The Iraq war was happening at the time, and I had wanted to become a doctor so that I could join Doctors without Borders and help in the humanitarian efforts. I lost traction with that reality along the way because becoming a doctor is not for everybody. It requires drivers and capabilities which I simply didn’t have at that stage of my life.

Once I graduated with my science and philosophy degree, I stayed in Toronto. I worked with the government and saw that there were many different ways of having a positive impact on society and humanity.

Still, I carried the abstract childhood lessons of independence with me. I was not aware that they were choices and I carried them as truths, never questioning their validity.

Toronto provided me with a great avenue for the expression of my independence. The society’s liberal acceptance of the many possible ways to live life gave me room to grow in my own way. My outward conformity to the ways of society on the other hand, was just a question of time. Twelve years worth of living and breathing a life in the Western side of the world.

I feel deep gratitude towards Canada. She provided me with my education, my independence, my ability to stand on my own two feet, as well as my citizenship.

And in my early days in Toronto, I wrote a new chapter to my life. But then I stopped writing.

In my past life I’m sad to say that I was comfortable reading and re-reading the first few chapters. Over and over. On autopilot and without reflection. I allowed the story to mould me in the way that it wanted. Oh, I picked up the pen a few times, but I would quickly drop it again having only written a page or two.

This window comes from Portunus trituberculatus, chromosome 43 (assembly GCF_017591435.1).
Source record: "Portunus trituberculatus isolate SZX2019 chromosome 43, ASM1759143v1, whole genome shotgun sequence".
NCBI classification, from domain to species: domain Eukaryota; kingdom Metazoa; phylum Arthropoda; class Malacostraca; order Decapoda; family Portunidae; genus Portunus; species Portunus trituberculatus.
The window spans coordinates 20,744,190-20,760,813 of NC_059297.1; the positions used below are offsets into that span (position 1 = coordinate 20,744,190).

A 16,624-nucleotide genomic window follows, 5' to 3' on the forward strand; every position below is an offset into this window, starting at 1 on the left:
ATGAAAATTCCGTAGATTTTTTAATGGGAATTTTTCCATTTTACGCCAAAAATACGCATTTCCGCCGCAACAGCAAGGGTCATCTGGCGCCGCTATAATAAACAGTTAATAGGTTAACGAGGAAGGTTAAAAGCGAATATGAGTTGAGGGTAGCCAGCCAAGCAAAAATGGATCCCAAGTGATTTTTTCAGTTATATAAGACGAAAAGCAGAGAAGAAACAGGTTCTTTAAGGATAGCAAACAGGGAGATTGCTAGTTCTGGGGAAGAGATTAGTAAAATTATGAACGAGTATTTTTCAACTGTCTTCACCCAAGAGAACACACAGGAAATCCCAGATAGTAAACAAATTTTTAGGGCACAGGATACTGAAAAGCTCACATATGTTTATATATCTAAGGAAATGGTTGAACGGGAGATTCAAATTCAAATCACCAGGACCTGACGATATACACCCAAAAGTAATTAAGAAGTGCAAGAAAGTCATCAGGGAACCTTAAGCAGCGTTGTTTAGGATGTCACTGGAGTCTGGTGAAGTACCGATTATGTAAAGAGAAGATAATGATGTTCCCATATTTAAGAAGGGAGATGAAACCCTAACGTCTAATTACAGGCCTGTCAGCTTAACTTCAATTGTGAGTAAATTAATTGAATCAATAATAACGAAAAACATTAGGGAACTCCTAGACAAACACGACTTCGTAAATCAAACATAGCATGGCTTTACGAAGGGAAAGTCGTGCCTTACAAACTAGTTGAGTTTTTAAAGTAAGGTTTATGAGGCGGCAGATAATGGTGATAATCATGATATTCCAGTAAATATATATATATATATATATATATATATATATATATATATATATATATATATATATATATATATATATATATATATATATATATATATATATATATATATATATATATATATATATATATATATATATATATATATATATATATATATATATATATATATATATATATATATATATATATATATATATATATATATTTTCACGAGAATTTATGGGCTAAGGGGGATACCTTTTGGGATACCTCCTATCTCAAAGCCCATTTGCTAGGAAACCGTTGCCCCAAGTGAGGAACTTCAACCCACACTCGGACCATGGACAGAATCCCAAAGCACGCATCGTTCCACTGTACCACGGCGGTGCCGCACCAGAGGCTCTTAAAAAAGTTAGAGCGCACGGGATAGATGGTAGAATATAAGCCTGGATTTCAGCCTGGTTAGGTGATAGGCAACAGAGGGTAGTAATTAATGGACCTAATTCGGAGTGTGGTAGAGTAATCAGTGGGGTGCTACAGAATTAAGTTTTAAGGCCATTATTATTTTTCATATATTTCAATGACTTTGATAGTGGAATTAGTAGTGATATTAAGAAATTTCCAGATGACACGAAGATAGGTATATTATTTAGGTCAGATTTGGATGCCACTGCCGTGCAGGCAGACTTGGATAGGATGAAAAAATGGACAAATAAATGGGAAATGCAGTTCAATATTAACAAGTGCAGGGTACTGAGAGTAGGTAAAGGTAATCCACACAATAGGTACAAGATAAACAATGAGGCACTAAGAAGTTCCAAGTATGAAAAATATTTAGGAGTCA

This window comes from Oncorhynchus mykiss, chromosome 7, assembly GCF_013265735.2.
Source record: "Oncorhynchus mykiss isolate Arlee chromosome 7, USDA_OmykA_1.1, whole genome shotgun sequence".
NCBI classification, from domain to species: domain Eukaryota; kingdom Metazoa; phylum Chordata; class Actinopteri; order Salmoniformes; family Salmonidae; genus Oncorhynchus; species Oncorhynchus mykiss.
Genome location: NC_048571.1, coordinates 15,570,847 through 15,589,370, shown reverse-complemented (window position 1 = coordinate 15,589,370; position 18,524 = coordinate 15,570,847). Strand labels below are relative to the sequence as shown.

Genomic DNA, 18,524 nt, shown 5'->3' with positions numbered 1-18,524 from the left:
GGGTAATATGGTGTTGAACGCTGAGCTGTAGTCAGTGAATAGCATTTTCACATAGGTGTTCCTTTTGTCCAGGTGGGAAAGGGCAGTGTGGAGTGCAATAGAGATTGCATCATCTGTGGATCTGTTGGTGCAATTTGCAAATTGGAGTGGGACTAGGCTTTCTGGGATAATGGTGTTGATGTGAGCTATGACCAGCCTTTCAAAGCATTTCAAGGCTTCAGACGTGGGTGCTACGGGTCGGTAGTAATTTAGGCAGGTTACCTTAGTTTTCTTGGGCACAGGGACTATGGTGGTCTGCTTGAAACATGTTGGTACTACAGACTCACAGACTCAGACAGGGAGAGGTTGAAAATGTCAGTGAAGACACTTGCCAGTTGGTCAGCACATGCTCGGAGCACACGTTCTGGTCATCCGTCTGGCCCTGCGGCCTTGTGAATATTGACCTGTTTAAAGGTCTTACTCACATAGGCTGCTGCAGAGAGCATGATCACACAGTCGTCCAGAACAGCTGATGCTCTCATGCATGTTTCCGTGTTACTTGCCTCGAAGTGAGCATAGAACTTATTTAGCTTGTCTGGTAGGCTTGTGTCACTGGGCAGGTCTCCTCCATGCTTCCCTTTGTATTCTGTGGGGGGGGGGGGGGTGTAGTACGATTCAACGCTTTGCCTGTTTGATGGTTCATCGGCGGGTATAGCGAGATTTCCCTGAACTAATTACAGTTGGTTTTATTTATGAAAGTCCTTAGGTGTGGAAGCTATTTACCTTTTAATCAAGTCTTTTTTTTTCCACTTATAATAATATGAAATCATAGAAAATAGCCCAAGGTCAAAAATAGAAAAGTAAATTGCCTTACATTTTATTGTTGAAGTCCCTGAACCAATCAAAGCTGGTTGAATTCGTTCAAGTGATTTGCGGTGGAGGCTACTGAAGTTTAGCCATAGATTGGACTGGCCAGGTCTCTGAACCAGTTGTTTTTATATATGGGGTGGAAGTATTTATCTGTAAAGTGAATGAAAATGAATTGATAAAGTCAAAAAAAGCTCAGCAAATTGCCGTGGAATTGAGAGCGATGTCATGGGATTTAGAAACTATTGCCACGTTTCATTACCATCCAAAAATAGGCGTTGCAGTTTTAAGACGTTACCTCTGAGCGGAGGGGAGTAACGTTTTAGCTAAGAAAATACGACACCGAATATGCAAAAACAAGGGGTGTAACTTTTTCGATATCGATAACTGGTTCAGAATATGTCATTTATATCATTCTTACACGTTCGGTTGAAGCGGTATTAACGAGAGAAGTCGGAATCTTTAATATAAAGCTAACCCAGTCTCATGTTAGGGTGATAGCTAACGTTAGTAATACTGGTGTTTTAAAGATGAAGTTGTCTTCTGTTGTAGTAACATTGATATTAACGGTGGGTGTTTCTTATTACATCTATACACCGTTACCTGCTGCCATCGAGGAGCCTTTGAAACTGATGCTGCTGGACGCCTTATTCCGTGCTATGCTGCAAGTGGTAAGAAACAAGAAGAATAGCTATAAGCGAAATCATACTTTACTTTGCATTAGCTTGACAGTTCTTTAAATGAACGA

The last time I picked up the pen though, I had gathered my courage to write the ending of that chapter and to start a new beginning. And INSEAD happened.

In my time here, the Personal Leadership Development coaches as well as my Embracing Complex Change professor have pushed me to reflect on my childhood lessons.It felt dangerous to let go of the learnings because they had brought me this far. But I also didn't know if I could keep paying the price to sustain those lessons. My experiences here have thankfully kept going against those lessons; they've shown me that it’s alright to put deeper trust in people. Sometimes things go wrong, and it’s just a function of life. That you can be successful without a negative motivator. Sometimes the pursuit of success is a pleasure in and for itself.

That life doesn’t have to be so rigidly defined. It's quite the cleansing and opening of the mind.

The important thing is to keep things light, and to not get pulled in too deep into any one way of thinking.

I think my old pen is worn out, I need a new one.